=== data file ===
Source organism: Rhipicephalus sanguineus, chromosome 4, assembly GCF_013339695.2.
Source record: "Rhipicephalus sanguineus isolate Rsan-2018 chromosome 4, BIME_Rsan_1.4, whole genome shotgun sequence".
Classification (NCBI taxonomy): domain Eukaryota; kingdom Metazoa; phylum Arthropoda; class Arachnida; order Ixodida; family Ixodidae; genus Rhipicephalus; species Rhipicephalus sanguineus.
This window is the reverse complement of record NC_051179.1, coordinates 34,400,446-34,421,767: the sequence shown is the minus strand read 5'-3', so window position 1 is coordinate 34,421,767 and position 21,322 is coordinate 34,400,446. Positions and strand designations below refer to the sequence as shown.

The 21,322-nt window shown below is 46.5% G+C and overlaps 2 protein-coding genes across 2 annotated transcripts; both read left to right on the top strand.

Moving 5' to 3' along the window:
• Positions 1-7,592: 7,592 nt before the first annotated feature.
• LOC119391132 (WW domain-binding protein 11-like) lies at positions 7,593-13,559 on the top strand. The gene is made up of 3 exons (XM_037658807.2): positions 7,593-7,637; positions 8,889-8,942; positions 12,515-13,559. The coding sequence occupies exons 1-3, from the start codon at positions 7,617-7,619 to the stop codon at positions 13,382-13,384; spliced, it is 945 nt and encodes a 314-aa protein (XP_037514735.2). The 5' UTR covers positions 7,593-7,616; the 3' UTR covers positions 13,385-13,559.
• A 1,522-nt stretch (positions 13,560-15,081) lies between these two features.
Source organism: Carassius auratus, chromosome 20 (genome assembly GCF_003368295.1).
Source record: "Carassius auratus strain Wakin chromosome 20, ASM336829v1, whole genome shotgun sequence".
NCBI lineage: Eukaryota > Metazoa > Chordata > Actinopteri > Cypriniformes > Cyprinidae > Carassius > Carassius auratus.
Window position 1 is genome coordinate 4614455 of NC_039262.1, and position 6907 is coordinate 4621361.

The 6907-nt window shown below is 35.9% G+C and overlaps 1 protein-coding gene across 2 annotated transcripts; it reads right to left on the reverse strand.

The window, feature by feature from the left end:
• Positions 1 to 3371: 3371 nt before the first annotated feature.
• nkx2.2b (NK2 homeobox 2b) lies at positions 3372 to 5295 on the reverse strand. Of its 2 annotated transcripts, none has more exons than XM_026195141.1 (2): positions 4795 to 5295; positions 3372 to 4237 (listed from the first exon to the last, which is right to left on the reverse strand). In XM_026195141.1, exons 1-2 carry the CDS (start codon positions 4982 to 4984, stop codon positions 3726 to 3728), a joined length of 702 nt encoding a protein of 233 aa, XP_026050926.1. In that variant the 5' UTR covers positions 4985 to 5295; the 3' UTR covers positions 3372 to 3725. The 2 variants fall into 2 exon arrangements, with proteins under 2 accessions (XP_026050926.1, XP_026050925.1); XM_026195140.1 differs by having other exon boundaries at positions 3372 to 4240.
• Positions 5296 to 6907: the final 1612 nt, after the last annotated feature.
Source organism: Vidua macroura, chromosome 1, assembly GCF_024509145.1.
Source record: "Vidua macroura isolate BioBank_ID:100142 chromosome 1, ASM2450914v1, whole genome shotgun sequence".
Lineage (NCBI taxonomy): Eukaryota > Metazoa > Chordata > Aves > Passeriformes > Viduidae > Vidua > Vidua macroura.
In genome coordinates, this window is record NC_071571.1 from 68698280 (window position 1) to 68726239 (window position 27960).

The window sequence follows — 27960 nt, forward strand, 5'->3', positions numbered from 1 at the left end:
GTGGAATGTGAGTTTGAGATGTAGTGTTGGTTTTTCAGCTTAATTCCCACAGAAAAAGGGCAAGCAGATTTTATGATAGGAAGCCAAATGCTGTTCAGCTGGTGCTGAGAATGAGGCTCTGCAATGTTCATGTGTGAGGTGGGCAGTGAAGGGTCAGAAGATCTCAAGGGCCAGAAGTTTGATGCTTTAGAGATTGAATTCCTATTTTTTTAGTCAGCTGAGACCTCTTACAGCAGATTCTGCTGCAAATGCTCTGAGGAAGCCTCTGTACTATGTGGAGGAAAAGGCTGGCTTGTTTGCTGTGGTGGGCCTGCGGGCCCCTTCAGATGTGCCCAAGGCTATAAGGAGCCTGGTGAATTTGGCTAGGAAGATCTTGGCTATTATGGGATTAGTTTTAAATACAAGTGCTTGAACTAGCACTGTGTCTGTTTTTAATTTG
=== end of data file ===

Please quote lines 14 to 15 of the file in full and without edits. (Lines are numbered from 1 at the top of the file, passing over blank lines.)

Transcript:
The 6907-nt window shown below is 35.9% G+C and overlaps 1 protein-coding gene across 2 annotated transcripts; it reads right to left on the reverse strand.

The window, feature by feature from the left end: